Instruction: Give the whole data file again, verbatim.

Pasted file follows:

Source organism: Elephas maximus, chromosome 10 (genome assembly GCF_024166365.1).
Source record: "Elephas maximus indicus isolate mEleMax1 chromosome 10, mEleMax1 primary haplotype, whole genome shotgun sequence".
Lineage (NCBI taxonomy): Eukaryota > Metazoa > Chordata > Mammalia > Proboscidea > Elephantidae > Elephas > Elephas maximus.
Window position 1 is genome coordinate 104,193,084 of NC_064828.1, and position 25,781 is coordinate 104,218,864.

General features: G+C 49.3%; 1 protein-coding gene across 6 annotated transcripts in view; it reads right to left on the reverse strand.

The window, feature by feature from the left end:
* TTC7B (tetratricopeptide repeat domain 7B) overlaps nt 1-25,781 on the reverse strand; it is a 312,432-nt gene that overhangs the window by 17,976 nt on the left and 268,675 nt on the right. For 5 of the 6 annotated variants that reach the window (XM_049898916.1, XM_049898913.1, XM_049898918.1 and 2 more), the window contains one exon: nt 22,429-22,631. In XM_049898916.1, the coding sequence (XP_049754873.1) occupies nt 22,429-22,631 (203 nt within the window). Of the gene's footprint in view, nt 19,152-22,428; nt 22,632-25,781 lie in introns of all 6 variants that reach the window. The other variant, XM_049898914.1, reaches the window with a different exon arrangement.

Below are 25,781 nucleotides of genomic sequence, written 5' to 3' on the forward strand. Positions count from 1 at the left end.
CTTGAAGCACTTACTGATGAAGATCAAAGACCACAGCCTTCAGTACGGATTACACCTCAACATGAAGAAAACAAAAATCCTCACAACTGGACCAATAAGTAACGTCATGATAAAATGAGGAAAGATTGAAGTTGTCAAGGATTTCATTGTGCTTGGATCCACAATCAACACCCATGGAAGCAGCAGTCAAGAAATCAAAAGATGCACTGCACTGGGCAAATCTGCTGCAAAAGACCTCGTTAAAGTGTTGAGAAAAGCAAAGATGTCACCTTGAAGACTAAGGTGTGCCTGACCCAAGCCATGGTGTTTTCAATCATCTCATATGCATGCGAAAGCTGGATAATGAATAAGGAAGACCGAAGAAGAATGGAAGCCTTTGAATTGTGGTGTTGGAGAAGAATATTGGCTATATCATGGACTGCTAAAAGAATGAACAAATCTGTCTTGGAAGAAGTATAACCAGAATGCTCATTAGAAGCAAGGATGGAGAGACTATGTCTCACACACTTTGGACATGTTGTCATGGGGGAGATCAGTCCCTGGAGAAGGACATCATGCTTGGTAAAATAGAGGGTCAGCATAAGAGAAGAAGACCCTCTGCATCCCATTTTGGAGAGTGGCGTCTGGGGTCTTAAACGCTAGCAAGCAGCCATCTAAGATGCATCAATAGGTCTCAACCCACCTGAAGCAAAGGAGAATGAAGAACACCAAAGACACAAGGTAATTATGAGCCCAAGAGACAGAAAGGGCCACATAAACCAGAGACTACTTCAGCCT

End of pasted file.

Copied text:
Source organism: Elephas maximus, chromosome 10 (genome assembly GCF_024166365.1).
Source record: "Elephas maximus indicus isolate mEleMax1 chromosome 10, mEleMax1 primary haplotype, whole genome shotgun sequence".
Lineage (NCBI taxonomy): Eukaryota > Metazoa > Chordata > Mammalia > Proboscidea > Elephantidae > Elephas > Elephas maximus.
Window position 1 is genome coordinate 104,193,084 of NC_064828.1, and position 25,781 is coordinate 104,218,864.

General features: G+C 49.3%; 1 protein-coding gene across 6 annotated transcripts in view; it reads right to left on the reverse strand.

The window, feature by feature from the left end:
* TTC7B (tetratricopeptide repeat domain 7B) overlaps nt 1-25,781 on the reverse strand; it is a 312,432-nt gene that overhangs the window by 17,976 nt on the left and 268,675 nt on the right. For 5 of the 6 annotated variants that reach the window (XM_049898916.1, XM_049898913.1, XM_049898918.1 and 2 more), the window contains one exon: nt 22,429-22,631. In XM_049898916.1, the coding sequence (XP_049754873.1) occupies nt 22,429-22,631 (203 nt within the window). Of the gene's footprint in view, nt 19,152-22,428; nt 22,632-25,781 lie in introns of all 6 variants that reach the window. The other variant, XM_049898914.1, reaches the window with a different exon arrangement.

Below are 25,781 nucleotides of genomic sequence, written 5' to 3' on the forward strand. Positions count from 1 at the left end.
CTTGAAGCACTTACTGATGAAGATCAAAGACCACAGCCTTCAGTACGGATTACACCTCAACATGAAGAAAACAAAAATCCTCACAACTGGACCAATAAGTAACGTCATGATAAAATGAGGAAAGATTGAAGTTGTCAAGGATTTCATTGTGCTTGGATCCACAATCAACACCCATGGAAGCAGCAGTCAAGAAATCAAAAGATGCACTGCACTGGGCAAATCTGCTGCAAAAGACCTCGTTAAAGTGTTGAGAAAAGCAAAGATGTCACCTTGAAGACTAAGGTGTGCCTGACCCAAGCCATGGTGTTTTCAATCATCTCATATGCATGCGAAAGCTGGATAATGAATAAGGAAGACCGAAGAAGAATGGAAGCCTTTGAATTGTGGTGTTGGAGAAGAATATTGGCTATATCATGGACTGCTAAAAGAATGAACAAATCTGTCTTGGAAGAAGTATAACCAGAATGCTCATTAGAAGCAAGGATGGAGAGACTATGTCTCACACACTTTGGACATGTTGTCATGGGGGAGATCAGTCCCTGGAGAAGGACATCATGCTTGGTAAAATAGAGGGTCAGCATAAGAGAAGAAGACCCTCTGCATCCCATTTTGGAGAGTGGCGTCTGGGGTCTTAAACGCTAGCAAGCAGCCATCTAAGATGCATCAATAGGTCTCAACCCACCTGAAGCAAAGGAGAATGAAGAACACCAAAGACACAAGGTAATTATGAGCCCAAGAGACAGAAAGGGCCACATAAACCAGAGACTACTTCAGCCT